Douglas Brotherton, pro se, Anchorage, Appellant.
Leroy K. Latta, Jr., Assistant Attorney General, Anchorage, and Talis J. Colberg, Attorney General, Juneau, for Appellee.
Before : FABE, Chief Justice, MATTHEWS, EASTAUGH, CARPENETI, and WINFREE, Justices.
FABE, Chief Justice.
Douglas Brotherton appeals the superior court's November 2006 modification of Tahni Brotherton's child support obligation. He argues that the superior court erred in excluding from its calculation of Tahni's income her share of the divided marital real property. He also contends that Tahni's income did not justify the reduction in child support, that she was capable of earning more than she reported, and that the reduction represents an improper variance from Alaska Civil Rule 90.3. We conclude that the superior court properly excluded from its calculation of Tahni's income the value of Tahni's share of the divided marital real property. But the trial court's calculation of income should have included the portion of post-judgment interest attributable on a pro rata basis to 2006. We remand the case to the superior court for additional findings on Tahni's 2006 income.
II. FACTS AND PROCEEDINGS
Douglas and Tahni Brotherton married in 1981 and have two sons, born in 1988 and 1990. Tahni was initially awarded primary physical custody of the boys after the couple's 1995 divorce, but Douglas gained full custody in November 2004. After this shift, Tahni requested a variance from her Rule 90.3 child support obligation, claiming that her gross income was below the poverty line and that her obligation should be set at the $50 per month minimum or " manifest injustice would result." She also requested that the court average her income over several years to determine her child support obligation. The superior court was unpersuaded by Tahni's arguments, and in March 2005 it set Tahni's child support obligation at $426.67 per month for both boys.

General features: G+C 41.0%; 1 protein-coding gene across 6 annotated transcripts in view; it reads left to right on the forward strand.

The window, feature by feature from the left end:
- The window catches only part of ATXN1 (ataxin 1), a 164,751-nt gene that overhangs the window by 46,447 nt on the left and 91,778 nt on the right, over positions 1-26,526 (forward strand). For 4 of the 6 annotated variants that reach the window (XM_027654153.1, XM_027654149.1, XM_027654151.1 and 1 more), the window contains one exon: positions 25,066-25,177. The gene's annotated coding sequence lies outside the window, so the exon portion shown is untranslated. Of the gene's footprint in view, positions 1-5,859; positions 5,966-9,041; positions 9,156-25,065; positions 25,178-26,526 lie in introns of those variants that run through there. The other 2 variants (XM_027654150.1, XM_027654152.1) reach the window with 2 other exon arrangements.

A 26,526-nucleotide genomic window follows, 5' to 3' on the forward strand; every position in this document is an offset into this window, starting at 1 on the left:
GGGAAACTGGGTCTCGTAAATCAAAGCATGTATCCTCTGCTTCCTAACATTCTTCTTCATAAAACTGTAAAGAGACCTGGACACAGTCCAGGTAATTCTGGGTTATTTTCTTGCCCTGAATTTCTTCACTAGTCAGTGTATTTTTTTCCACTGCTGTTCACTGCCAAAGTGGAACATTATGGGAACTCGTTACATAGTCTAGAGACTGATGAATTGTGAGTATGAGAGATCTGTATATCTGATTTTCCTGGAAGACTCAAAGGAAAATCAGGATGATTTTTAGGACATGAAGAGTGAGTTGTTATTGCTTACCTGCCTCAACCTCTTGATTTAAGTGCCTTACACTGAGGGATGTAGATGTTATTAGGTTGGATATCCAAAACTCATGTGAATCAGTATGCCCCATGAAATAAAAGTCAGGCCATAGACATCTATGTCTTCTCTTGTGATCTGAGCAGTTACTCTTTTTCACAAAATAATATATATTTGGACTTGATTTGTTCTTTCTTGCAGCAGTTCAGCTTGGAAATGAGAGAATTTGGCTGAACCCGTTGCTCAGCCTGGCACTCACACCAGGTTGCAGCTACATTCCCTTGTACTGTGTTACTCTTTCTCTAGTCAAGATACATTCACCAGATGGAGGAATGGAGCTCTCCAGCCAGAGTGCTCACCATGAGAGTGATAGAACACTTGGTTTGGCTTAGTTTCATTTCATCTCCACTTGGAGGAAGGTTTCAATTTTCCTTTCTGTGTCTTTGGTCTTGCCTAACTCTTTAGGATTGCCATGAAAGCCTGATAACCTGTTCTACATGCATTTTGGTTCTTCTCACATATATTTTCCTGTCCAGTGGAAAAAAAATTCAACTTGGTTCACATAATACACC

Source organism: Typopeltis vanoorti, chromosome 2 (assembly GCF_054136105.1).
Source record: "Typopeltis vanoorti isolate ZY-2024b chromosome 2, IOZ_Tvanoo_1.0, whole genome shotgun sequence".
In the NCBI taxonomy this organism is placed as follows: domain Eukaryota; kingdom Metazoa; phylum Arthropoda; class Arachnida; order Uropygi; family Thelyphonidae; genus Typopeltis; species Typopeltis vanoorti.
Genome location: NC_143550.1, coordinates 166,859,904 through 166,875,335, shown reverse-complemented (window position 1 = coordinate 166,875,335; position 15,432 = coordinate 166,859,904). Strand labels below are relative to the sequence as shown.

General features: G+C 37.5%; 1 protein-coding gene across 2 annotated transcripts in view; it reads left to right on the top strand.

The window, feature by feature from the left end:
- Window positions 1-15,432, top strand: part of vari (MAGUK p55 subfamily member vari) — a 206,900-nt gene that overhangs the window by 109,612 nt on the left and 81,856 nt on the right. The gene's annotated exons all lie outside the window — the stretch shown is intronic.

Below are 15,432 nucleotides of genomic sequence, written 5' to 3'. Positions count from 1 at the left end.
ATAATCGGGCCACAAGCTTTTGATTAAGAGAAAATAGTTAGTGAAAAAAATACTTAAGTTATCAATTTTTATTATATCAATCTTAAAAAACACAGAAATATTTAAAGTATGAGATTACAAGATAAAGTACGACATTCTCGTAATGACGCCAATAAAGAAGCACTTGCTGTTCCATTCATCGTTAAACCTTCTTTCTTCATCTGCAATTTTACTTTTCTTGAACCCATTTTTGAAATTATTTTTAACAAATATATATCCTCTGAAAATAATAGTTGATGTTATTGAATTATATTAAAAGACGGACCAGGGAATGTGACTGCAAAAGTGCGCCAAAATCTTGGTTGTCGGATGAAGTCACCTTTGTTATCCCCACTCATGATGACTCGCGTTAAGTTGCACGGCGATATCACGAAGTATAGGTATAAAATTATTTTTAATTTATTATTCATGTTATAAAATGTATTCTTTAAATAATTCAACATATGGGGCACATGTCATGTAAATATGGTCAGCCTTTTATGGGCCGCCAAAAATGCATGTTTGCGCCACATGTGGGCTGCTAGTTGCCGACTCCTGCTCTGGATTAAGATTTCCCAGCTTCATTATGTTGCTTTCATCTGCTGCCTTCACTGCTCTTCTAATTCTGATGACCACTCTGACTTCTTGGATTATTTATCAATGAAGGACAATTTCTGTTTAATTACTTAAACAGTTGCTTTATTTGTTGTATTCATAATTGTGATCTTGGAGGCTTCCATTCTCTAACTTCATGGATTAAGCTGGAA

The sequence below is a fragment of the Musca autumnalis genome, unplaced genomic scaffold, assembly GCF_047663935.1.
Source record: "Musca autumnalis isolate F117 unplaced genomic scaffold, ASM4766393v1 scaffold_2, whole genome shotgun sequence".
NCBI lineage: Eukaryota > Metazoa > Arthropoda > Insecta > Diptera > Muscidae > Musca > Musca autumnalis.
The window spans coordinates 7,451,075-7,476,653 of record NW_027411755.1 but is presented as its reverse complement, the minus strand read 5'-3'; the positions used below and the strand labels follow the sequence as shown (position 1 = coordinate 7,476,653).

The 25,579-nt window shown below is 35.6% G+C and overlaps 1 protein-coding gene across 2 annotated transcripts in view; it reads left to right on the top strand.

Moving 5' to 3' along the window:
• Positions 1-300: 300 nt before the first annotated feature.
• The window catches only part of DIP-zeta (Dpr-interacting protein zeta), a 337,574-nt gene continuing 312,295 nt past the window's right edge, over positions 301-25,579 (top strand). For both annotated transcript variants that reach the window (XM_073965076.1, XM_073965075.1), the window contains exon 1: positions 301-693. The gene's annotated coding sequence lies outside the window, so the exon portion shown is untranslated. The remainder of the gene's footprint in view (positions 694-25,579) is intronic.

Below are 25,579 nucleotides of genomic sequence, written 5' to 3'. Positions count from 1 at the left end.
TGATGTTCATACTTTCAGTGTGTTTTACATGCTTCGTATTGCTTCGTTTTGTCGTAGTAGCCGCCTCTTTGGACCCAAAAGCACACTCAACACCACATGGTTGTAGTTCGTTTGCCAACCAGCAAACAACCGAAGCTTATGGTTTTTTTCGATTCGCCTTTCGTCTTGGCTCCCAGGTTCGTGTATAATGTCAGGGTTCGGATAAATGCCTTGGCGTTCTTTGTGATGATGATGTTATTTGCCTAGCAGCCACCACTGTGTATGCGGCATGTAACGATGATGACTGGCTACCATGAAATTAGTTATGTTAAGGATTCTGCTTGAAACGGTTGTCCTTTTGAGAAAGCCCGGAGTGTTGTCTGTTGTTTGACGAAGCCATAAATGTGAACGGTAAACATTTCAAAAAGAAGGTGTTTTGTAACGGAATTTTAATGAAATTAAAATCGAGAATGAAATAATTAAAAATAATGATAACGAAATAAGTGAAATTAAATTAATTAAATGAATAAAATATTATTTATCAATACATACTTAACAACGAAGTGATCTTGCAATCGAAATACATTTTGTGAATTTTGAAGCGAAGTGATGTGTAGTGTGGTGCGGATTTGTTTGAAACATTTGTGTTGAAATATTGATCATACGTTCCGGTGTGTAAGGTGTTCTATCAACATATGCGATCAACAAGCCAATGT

Douglas's relationship with the children became strained and on October 16, 2005, Douglas sent them to stay with their maternal uncle and his wife, Douglas Warner and Pamela Neiswanger (the Warners), " to cool off for a couple of months." Tahni's child support obligation to Douglas, paid through the Child Support Services Division (CSSD), continued, but Douglas paid the Warners $500 per month for boarding the boys. Tahni also made a one-time $500 payment to the Warners in October 2005. In December 2005 Tahni paid off her child support arrears to Douglas through CSSD. The Warners then sent a letter to Douglas requesting that he forward them the $426.67 per month he was receiving in child support from Tahni through CSSD, retroactive to November 2005, in addition to his $500 per month direct payments. Douglas refused and retrieved the boys from the Warner household on March 18, 2006.